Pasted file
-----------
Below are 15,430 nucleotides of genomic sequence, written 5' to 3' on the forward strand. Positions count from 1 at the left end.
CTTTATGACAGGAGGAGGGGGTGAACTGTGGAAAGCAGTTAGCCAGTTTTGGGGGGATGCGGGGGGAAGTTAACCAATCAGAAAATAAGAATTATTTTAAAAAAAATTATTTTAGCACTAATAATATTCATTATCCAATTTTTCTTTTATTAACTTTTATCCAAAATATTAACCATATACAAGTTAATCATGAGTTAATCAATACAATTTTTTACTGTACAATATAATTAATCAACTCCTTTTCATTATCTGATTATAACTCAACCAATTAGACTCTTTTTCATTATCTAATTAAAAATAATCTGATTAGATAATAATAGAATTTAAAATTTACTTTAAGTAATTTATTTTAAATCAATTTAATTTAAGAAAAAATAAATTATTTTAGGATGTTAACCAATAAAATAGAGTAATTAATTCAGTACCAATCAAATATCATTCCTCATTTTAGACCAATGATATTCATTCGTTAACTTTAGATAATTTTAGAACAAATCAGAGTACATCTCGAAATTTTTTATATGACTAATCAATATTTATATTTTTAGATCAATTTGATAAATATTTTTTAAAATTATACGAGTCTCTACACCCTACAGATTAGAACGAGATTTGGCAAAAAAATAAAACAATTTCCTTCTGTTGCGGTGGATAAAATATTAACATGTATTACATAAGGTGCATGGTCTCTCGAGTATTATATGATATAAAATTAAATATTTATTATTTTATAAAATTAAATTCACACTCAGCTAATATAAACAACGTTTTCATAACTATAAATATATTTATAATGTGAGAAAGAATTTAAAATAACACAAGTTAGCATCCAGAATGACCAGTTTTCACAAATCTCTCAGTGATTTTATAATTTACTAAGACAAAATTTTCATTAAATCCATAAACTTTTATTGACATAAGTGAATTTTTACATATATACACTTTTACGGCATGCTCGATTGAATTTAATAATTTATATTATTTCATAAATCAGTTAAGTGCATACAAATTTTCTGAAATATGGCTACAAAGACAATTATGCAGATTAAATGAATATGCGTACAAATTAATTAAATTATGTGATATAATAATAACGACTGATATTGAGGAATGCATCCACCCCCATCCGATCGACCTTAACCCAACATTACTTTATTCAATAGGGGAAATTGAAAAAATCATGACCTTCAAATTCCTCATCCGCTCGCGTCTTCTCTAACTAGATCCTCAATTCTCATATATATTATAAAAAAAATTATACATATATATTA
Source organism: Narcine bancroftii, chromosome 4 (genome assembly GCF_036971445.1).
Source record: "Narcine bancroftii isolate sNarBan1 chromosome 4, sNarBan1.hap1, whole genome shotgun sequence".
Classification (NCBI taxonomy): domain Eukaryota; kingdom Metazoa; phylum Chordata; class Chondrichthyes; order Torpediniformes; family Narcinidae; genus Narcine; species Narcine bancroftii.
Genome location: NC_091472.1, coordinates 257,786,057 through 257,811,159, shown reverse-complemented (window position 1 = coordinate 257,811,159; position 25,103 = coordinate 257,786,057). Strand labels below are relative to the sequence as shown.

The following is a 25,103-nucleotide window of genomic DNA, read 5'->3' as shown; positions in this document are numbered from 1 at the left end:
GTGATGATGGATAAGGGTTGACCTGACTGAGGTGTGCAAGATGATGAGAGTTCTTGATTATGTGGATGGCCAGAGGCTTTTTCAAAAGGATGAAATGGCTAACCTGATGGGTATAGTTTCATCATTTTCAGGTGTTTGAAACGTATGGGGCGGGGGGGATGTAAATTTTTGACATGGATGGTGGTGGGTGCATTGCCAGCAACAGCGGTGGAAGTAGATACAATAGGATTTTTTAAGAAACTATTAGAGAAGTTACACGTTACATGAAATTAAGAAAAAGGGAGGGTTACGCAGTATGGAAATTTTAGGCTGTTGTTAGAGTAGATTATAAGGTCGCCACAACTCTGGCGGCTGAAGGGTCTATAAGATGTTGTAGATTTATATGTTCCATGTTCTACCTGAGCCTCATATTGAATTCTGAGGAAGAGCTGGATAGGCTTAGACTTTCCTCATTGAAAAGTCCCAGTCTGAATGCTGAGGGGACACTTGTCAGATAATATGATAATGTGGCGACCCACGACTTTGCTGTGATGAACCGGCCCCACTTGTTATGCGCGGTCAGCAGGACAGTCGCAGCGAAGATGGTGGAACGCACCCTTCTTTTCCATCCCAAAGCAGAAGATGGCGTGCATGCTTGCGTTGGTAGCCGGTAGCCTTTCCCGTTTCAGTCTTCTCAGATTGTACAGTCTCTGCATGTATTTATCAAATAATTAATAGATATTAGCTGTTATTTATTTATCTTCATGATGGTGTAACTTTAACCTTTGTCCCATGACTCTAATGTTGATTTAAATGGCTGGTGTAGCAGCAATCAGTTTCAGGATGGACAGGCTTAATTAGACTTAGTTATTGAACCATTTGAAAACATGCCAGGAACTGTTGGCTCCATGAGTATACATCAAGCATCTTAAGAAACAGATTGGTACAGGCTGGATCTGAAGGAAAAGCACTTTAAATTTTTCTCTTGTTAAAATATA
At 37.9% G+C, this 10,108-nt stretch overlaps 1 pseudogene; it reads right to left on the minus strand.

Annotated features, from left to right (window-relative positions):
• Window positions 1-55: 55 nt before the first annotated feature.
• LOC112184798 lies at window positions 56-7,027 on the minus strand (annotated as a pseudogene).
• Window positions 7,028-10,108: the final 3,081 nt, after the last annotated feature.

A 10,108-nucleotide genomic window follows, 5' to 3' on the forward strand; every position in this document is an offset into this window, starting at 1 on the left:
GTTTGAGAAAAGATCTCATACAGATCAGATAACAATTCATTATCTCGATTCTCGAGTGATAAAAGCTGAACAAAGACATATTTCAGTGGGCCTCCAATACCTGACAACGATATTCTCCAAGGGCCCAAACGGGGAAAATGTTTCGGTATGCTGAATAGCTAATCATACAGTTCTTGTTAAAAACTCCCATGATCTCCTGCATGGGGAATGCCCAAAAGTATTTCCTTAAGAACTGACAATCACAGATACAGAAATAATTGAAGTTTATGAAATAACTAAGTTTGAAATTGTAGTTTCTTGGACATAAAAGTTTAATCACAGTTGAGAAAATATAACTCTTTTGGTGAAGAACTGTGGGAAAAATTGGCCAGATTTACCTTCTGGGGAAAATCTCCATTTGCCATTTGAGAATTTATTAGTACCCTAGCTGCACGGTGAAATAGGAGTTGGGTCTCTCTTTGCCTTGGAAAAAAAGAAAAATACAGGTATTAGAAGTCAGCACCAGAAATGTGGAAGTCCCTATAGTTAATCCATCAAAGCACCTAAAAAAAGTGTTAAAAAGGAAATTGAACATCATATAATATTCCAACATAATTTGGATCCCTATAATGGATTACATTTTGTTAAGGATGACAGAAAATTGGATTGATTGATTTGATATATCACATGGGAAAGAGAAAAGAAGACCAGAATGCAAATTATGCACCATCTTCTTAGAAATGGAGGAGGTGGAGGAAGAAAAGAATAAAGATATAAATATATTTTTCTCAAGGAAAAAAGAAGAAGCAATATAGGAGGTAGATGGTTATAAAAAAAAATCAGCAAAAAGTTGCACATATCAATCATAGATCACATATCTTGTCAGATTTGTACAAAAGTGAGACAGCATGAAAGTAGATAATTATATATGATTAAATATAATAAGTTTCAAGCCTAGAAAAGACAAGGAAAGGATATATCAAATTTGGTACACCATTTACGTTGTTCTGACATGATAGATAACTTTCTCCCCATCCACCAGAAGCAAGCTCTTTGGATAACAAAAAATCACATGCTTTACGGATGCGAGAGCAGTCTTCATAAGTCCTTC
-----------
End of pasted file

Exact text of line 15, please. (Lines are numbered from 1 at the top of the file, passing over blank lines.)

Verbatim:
GTTTGAGAAAAGATCTCATACAGATCAGATAACAATTCATTATCTCGATTCTCGAGTGATAAAAGCTGAACAAAGACATATTTCAGTGGGCCTCCAATACCTGACAACGATATTCTCCAAGGGCCCAAACGGGGAAAATGTTTCGGTATGCTGAATAGCTAATCATACAGTTCTTGTTAAAAACTCCCATGATCTCCTGCATGGGGAATGCCCAAAAGTATTTCCTTAAGAACTGACAATCACAGATACAGAAATAATTGAAGTTTATGAAATAACTAAGTTTGAAATTGTAGTTTCTTGGACATAAAAGTTTAATCACAGTTGAGAAAATATAACTCTTTTGGTGAAGAACTGTGGGAAAAATTGGCCAGATTTACCTTCTGGGGAAAATCTCCATTTGCCATTTGAGAATTTATTAGTACCCTAGCTGCACGGTGAAATAGGAGTTGGGTCTCTCTTTGCCTTGGAAAAAAAGAAAAATACAGGTATTAGAAGTCAGCACCAGAAATGTGGAAGTCCCTATAGTTAATCCATCAAAGCACCTAAAAAAAGTGTTAAAAAGGAAATTGAACATCATATAATATTCCAACATAATTTGGATCCCTATAATGGATTACATTTTGTTAAGGATGACAGAAAATTGGATTGATTGATTTGATATATCACATGGGAAAGAGAAAAGAAGACCAGAATGCAAATTATGCACCATCTTCTTAGAAATGGAGGAGGTGGAGGAAGAAAAGAATAAAGATATAAATATATTTTTCTCAAGGAAAAAAGAAGAAGCAATATAGGAGGTAGATGGTTATAAAAAAAAATCAGCAAAAAGTTGCACATATCAATCATAGATCACATATCTTGTCAGATTTGTACAAAAGTGAGACAGCATGAAAGTAGATAATTATATATGATTAAATATAATAAGTTTCAAGCCTAGAAAAGACAAGGAAAGGATATATCAAATTTGGTACACCATTTACGTTGTTCTGACATGATAGATAACTTTCTCCCCATCCACCAGAAGCAAGCTCTTTGGATAACAAAAAATCACATGCTTTACGGATGCGAGAGCAGTCTTCATAAGTCCTTC